Takings Claim Not Ripe Until Process For Obtaining Compensation Complete, Even If Taking Already Has Occurred

On July 16, 2014, the Second Circuit issued a decision in Kurtz v. Verizon New York, Inc., 13-3900-CV, affirming a decision by the EDNY that the plaintiffs had not stated a takings claim because, even though the takings already had occurred, they had not yet exhausted all of their state remedies to obtain compensation for the taking.

In Kurtz, a putative class alleged that “Verizon installed multi-unit terminal boxes on their property without just compensation,” and, because it did so using New York’s power of eminent domain, this constituted a taking. The EDNY dismissed the complaint, holding that the claim was not ripe because the plaintiffs had not yet exhausted their state law remedies to obtain compensation from Verizon. The Second Circuit affirmed, explaining:

To test the ripeness of a constitutional takings claim in federal court, we consult Williamson County. In that case, a plaintiff owner of a tract of land sued a Tennessee regional planning commission alleging that the commission’s application of various zoning laws and regulations to the plaintiff’s property amounted to an unconstitutional taking under the Fifth Amendment. Williamson County held that the claim was unripe: a plaintiff alleging a Fifth Amendment taking of a property interest must show that (1) the state regulatory entity has rendered a final decision on the matter, and (2) the plaintiff has sought just compensation by means of an available state procedure. As to finality, a claim that the application of government regulations effects a taking of a property interest is not ripe until the government entity charged with implementing the regulations has reached a final decision regarding the application of the regulations to the property at issue. . . .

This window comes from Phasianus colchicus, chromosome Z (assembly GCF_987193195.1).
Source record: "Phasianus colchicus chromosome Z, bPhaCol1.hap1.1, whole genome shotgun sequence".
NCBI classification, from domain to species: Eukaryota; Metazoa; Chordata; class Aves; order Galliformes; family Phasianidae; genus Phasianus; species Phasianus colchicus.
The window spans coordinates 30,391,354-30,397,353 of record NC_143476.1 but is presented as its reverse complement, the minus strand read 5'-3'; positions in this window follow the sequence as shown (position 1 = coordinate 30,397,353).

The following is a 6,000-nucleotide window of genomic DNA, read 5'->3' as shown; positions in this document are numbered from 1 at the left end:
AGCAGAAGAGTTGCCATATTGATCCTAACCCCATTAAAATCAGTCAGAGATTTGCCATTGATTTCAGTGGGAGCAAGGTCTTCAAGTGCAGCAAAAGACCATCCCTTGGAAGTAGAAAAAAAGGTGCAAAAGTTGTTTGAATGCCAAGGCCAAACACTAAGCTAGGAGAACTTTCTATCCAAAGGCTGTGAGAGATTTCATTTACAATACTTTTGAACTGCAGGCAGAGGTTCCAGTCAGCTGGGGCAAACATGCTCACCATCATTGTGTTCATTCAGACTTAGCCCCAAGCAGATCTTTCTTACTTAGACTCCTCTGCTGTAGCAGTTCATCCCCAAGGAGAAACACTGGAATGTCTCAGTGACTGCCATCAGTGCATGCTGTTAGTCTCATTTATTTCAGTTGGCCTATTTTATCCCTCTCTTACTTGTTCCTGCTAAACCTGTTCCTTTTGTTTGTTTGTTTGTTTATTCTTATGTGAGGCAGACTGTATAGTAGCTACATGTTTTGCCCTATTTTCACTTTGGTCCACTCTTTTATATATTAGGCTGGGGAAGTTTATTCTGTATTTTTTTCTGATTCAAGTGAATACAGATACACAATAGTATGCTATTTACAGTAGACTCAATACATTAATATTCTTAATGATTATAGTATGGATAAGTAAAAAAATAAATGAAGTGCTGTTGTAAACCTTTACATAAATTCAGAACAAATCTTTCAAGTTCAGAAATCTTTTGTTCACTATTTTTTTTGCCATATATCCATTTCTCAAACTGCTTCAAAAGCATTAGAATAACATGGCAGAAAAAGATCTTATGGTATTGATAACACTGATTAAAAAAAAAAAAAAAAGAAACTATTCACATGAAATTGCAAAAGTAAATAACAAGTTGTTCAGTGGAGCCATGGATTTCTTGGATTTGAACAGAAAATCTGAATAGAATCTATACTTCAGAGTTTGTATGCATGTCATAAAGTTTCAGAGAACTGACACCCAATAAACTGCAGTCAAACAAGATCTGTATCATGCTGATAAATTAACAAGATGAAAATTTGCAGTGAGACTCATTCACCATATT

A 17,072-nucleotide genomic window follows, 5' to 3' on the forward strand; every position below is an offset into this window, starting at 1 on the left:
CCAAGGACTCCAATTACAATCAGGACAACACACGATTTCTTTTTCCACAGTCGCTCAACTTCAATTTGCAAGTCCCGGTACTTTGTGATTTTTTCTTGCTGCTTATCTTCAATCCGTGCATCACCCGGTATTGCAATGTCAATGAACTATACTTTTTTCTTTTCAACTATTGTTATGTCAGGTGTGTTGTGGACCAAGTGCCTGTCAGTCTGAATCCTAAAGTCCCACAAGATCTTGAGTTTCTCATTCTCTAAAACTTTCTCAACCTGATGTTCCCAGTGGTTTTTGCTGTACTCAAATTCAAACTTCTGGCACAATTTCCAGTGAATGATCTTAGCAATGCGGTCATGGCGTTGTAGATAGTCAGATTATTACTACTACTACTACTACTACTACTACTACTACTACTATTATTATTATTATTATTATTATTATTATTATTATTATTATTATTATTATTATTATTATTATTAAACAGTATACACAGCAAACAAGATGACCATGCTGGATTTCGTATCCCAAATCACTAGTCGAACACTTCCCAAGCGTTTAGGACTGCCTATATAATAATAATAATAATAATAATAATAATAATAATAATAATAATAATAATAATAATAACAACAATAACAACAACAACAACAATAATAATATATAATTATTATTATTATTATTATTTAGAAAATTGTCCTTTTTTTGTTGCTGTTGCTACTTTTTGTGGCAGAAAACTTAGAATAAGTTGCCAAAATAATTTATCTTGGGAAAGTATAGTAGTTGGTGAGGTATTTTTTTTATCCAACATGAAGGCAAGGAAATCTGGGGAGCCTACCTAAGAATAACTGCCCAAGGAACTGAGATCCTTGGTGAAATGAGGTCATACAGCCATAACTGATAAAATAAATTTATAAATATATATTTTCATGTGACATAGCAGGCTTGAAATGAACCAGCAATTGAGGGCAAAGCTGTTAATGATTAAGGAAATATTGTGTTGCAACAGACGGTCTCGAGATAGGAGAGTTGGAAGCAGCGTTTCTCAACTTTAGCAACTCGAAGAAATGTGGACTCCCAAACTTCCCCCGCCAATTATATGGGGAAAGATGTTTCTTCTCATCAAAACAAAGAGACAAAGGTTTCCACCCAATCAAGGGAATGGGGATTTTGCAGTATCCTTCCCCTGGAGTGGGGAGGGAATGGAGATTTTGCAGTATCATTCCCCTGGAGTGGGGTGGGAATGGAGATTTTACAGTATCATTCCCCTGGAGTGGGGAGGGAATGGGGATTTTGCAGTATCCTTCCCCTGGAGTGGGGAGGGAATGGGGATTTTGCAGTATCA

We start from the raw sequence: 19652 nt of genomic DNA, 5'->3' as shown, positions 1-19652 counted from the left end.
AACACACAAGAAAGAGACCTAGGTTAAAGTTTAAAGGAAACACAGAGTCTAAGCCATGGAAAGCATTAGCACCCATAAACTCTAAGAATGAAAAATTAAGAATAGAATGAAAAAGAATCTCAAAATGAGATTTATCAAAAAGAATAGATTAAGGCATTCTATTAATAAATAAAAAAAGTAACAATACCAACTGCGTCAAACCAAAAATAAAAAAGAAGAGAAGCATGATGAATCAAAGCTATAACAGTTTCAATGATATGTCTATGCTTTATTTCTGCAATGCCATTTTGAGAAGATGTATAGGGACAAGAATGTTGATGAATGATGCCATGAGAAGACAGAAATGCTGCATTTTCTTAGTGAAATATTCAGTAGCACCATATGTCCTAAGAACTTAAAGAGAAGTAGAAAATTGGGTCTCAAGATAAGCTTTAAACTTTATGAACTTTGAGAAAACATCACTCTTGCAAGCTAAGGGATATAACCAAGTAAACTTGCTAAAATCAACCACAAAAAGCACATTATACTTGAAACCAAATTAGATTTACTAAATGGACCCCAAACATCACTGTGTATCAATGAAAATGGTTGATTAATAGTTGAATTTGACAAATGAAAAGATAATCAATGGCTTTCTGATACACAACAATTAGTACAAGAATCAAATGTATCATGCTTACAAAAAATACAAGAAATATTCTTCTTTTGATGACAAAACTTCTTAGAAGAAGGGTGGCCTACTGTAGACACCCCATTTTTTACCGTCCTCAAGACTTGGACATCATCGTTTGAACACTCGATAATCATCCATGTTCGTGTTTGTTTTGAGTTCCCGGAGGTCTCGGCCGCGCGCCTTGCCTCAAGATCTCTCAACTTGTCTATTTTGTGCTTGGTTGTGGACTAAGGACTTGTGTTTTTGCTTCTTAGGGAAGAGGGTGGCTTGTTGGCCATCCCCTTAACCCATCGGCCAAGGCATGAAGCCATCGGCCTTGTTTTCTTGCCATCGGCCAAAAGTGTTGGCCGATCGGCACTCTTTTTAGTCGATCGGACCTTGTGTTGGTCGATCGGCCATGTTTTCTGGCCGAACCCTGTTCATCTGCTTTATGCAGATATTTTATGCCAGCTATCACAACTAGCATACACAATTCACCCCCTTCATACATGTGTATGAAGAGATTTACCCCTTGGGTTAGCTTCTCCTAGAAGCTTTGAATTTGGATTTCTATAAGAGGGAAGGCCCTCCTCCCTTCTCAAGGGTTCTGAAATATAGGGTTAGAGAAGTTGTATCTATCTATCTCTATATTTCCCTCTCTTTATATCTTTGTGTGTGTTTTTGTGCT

The Fifth Amendment’s proscription of a taking without just compensation underlies Williamson County‘s exhaustion requirement: the Fifth Amendment does not require that just compensation be paid in advance of, or contemporaneously with, the taking; all that is required is that a reasonable, certain and adequate provision for obtaining compensation exist at the time of the taking. Therefore, if a State provides an adequate procedure for seeking just compensation, the property owner cannot claim a violation of the Just Compensation Clause until it has used the procedure and been denied just compensation. . . .

Plaintiffs argue that Williamson County was a case about regulatory takings, and that it does not govern claims in which, as in theirs, the taking is physical. We disagree. The finality and exhaustion requirements are both derived from elements that must be shown in any takings claim: [i] a taking [ ii] without just compensation. So Williamson County applies to all takings claims.

(Internal quotations and citations omitted).

Court Erred In Considering Only The Cost Of Incarceration During The Government Shutdown In Sentencing Defendant To Probation